Marc Leishman opts out of Olympics over Zika virus fears

Will not compete after wife Audrey nearly died from toxic shock syndrome last year

Marc Leishman will not represent Australia at the Rio Olympics. Photograph: Getty

Marc Leishman will not represent Australia at the Rio Olympics. Photograph: Getty

 

Australia’s Marc Leishman has become the latest player to announce his intention not to compete in the Olympics, citing concerns over the Zika virus.

Leishman’s wife Audrey almost died from toxic shock syndrome last year and the world number 35 has decided he can not risk making the trip to Rio.

“Last April my children and I almost lost my wife Audrey to toxic shock syndrome. Since then Audrey has been prone to infection and is far removed from 100 per cent recovery of her immune system,” Leishman said in a statement.

“We have consulted with Audrey’s physician and due to her ongoing recovery and potential risks associated with the transmission of the Zika virus it was a difficult yet easy decision not to participate.

Second Captains

“I missed playing in the 2015 Masters tournament to be at her side when she was originally stricken and I cannot risk placing her health in jeopardy.”

Leishman, who lost out in a play-off for the Open at St Andrews last year, joins fellow Australian Adam Scott, South Africa’s Louis Oosthuizen and Charl Schwartzel and Fiji’s Vijay Singh in opting out of the Games in Rio, where golf is included in the programme for the first time since 1904.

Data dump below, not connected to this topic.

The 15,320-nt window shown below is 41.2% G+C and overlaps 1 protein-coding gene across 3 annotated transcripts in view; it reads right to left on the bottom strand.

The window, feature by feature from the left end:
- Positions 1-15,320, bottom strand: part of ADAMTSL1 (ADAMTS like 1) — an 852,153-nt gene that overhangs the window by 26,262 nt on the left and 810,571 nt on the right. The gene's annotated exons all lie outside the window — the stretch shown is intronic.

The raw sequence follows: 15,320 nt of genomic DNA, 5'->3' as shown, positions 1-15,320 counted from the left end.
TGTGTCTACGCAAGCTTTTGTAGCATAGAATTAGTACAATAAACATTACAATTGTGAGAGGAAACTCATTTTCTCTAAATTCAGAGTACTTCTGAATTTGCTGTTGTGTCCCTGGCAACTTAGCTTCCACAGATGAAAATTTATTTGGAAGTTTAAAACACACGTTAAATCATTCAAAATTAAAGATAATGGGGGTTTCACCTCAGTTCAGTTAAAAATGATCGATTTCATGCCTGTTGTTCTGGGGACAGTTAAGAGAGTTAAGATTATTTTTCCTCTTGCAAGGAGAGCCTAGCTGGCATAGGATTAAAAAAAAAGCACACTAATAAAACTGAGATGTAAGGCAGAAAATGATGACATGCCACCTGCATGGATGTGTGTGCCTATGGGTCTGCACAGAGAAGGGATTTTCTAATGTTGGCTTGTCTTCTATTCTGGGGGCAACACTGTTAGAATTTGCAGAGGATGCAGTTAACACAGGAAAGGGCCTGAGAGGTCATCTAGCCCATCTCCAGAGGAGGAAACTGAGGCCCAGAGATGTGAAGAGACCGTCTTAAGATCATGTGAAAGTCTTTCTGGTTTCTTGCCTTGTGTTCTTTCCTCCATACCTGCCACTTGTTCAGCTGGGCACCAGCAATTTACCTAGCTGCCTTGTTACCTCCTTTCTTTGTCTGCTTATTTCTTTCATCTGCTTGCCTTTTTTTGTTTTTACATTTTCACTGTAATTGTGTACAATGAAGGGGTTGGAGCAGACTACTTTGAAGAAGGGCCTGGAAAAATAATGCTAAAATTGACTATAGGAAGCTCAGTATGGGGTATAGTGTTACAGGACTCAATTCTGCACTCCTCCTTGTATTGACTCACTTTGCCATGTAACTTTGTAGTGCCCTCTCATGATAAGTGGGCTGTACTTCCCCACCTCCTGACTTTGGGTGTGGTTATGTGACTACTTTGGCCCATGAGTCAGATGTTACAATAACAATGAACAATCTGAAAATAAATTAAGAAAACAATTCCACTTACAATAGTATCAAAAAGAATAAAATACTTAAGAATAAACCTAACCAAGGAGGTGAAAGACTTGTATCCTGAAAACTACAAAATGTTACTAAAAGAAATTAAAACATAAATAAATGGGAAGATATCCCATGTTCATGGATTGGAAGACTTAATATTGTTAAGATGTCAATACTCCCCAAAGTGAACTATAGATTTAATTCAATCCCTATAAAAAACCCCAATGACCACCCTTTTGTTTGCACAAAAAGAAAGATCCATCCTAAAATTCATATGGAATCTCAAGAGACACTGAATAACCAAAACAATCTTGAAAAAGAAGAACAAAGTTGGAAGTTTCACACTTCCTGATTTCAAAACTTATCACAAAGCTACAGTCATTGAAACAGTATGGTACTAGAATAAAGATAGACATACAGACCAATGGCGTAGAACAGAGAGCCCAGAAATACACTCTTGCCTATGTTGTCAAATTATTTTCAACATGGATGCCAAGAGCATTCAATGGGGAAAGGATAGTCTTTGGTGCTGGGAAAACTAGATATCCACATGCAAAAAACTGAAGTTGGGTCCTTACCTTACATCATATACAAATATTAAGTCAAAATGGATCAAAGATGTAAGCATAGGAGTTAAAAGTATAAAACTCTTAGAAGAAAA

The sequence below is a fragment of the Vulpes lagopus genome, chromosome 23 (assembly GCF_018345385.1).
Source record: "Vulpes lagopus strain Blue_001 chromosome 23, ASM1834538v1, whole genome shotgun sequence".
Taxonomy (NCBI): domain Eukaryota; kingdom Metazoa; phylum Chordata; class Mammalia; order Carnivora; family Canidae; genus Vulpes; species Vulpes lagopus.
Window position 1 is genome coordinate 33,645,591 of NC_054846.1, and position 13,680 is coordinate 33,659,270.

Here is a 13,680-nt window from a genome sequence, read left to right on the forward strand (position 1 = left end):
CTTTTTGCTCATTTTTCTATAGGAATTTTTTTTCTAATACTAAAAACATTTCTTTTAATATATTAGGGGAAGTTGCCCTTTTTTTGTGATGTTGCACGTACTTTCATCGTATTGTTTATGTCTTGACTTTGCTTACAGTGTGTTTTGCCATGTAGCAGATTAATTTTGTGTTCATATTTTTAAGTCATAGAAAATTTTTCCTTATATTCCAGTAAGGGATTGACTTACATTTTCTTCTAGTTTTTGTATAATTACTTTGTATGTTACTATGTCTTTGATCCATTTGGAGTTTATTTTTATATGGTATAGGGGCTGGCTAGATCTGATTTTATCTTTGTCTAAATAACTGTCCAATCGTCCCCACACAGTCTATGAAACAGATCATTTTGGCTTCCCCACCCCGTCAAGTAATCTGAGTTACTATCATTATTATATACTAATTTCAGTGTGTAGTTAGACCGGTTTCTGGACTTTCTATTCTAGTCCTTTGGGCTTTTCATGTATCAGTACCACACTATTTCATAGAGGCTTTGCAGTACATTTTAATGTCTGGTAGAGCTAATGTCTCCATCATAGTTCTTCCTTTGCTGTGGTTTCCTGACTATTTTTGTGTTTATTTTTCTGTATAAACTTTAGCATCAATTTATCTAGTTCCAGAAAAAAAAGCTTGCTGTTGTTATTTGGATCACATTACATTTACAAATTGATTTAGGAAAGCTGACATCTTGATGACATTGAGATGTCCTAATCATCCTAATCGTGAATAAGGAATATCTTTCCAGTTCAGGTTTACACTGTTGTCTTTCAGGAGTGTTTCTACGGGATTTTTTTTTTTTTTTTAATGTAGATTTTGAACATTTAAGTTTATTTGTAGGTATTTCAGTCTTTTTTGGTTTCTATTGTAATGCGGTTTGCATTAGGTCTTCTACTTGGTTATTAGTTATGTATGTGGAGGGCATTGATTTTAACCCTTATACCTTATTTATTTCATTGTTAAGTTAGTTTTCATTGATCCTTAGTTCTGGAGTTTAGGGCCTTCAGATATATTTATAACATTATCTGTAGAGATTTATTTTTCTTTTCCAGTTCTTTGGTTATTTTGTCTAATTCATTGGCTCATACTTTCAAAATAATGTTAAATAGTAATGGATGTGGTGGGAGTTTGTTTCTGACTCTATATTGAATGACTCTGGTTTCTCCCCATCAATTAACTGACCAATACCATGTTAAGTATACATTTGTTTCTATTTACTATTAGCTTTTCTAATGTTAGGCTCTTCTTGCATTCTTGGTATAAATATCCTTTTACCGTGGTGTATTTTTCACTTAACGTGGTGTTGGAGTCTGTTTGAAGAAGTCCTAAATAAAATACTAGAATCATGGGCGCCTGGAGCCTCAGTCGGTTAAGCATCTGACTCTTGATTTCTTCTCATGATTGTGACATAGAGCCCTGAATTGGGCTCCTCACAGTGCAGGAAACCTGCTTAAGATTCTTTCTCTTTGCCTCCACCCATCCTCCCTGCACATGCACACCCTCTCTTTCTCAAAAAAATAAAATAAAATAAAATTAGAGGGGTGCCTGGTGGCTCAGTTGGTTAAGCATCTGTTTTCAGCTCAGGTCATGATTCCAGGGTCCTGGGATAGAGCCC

Scott had previously said winning an Olympic medal was nothing he had ”ever aspired to do” and questioned the 72-hole strokeplay format for what he called ”an exhibition event,” while Oosthuizen cited “family and schedule issues” and Singh also expressed concern about the Zika virus.

PGA of Australia chief executive officer, Brian Thorburn said: “Marc didn’t make his decision without a great deal of thought. Yes, it is very disappointing he won’t be representing Australia in Rio, but we respect his decision to make Audrey’s health and well-being his number one priority.

“To be in a position where you have to withdraw from the Masters and the Olympics, the two most significant tournaments a professional can be invited to, all within the space of 12 months, is not a decision made in haste.”

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